ubiquitin specific peptidase 9, Y-linked
The USP9Y gene provides instructions for making a protein called ubiquitin-specific protease 9. This gene is found on the Y chromosome. People normally have 46 chromosomes in each cell. Two of the 46 chromosomes are sex chromosomes, called X and Y. Females have two X chromosomes (46,XX), and males have one X chromosome and one Y chromosome (46,XY).
Because it is located on the Y chromosome, the USP9Y gene is present only in males. It occurs in a region of the Y chromosome called azoospermia factor A (AZFA). Azoospermia is the absence of sperm cells. The USP9Y gene is believed to be involved in sperm cell development, but its specific function is not well understood.
A small number of individuals with Y chromosome infertility have mutations in the USP9Y gene or deletions of all or part of the gene. These changes in the USP9Y gene prevent the production of ubiquitin-specific protease 9 or result in the production of an abnormally short, nonfunctional protein. The absence of functional ubiquitin-specific protease 9 impairs the production of sperm cells, resulting in an inability to father children.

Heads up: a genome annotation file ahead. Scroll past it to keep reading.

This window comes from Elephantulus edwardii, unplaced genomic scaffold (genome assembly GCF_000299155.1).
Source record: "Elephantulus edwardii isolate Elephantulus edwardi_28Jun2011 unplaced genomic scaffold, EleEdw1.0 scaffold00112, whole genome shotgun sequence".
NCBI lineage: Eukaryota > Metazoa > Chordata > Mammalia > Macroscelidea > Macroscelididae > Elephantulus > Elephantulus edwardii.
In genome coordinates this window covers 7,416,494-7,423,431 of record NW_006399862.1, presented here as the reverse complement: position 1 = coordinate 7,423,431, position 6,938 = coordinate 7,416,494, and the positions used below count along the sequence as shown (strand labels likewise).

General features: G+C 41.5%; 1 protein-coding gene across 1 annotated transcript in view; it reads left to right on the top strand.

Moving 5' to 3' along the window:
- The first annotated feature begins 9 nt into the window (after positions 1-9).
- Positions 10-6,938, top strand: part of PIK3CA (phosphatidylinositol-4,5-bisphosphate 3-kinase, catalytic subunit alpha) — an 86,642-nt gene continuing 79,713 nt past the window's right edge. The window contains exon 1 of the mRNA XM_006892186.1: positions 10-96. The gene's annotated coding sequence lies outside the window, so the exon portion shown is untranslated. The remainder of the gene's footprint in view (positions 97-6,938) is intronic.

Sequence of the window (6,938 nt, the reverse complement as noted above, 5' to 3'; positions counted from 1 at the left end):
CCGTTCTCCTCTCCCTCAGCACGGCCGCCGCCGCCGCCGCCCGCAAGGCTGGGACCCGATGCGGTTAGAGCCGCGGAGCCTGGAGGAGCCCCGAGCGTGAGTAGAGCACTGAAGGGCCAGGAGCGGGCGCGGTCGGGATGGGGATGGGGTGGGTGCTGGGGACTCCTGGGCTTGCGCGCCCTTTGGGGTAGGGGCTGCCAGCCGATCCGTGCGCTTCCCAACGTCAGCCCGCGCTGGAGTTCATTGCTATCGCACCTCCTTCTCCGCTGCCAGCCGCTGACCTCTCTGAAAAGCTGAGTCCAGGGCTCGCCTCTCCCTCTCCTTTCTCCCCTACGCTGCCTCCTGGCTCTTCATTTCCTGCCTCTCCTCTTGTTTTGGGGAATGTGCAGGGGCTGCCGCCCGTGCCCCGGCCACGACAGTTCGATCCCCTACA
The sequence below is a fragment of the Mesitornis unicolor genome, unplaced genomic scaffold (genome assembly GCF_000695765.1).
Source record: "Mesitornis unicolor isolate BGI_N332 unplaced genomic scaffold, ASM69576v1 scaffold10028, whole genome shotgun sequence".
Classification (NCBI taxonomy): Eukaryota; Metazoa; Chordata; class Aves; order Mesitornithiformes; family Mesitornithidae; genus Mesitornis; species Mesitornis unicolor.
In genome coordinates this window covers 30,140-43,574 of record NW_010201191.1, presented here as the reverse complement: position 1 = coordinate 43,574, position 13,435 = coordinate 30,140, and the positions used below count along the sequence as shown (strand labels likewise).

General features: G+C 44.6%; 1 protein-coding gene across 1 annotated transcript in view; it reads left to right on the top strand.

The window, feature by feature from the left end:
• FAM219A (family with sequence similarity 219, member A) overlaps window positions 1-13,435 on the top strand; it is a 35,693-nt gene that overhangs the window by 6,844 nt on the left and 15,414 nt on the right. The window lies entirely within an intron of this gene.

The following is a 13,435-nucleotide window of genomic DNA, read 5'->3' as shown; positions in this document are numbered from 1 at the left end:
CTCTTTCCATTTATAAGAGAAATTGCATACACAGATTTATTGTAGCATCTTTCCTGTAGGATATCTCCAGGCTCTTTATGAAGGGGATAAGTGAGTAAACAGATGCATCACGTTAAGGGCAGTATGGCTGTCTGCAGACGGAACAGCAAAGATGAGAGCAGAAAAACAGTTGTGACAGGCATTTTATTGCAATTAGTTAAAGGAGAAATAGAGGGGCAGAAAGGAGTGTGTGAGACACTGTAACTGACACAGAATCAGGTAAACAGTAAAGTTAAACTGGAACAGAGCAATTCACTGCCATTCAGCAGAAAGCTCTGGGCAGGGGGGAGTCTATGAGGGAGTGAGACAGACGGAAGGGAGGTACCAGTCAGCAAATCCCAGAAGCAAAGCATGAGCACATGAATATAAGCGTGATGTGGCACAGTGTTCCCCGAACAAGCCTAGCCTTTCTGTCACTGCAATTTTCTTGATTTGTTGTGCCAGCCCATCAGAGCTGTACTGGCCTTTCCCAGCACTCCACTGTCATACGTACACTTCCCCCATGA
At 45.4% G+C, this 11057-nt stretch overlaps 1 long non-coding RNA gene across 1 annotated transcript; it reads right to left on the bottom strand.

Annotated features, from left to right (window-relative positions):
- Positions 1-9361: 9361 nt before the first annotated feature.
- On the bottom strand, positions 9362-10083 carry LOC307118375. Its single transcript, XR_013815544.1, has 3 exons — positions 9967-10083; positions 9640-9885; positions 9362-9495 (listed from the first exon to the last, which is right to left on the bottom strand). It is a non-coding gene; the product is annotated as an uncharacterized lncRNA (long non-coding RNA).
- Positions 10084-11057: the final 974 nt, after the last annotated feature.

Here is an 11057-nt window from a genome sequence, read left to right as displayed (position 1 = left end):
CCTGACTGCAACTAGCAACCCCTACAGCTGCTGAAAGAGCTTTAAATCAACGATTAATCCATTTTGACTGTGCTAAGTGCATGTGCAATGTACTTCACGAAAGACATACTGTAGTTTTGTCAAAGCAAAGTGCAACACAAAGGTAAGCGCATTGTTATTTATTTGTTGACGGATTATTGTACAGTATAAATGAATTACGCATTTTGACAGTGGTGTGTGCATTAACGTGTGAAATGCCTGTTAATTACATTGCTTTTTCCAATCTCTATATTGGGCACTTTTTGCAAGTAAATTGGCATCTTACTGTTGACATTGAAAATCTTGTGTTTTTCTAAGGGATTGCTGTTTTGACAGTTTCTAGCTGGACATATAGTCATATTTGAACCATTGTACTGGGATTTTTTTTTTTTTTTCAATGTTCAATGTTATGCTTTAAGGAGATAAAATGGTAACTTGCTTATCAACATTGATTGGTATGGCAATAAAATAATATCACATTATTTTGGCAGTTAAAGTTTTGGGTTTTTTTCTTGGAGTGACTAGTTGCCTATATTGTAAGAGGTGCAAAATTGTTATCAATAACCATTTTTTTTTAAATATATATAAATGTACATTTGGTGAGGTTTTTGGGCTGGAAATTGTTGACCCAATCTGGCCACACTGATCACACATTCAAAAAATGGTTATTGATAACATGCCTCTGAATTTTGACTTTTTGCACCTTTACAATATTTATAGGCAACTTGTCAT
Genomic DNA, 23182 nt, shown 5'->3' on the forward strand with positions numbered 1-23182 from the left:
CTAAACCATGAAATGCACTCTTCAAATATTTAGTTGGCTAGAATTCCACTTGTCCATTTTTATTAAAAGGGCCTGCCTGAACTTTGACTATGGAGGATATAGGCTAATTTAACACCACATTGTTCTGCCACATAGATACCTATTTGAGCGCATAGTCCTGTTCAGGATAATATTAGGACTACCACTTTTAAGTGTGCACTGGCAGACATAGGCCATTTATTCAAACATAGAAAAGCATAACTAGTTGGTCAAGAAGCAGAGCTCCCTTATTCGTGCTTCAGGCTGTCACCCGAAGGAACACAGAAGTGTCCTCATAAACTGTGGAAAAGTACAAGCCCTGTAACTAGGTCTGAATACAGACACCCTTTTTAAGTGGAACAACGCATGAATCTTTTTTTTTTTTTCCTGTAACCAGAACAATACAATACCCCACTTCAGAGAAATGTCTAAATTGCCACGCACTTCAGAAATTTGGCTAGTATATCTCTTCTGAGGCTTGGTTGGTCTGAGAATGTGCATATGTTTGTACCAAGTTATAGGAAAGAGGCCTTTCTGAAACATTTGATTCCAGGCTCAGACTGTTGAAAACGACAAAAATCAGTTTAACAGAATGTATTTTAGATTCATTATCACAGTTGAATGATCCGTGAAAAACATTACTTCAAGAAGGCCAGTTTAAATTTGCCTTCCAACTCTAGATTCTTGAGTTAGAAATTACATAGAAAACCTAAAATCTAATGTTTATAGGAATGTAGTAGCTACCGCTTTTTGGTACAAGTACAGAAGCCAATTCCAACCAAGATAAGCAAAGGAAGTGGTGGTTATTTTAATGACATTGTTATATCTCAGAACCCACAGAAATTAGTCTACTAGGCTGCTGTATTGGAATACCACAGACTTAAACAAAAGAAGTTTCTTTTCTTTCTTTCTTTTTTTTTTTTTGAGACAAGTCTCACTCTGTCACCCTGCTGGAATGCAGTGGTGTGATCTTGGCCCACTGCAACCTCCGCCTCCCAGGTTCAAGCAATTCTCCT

- azoospermia factor 1
- deubiquitinating enzyme FAF-Y
- fat facets protein related, Y-linked
- ubiquitin specific peptidase 9, Y-linked (fat facets-like, Drosophila)
- ubiquitin-specific processing protease FAF-Y
- ubiquitin specific protease 9, Y chromosome (fat facets-like Drosophila)
- ubiquitin specific protease 9, Y-linked
- ubiquitin thiolesterase FAF-Y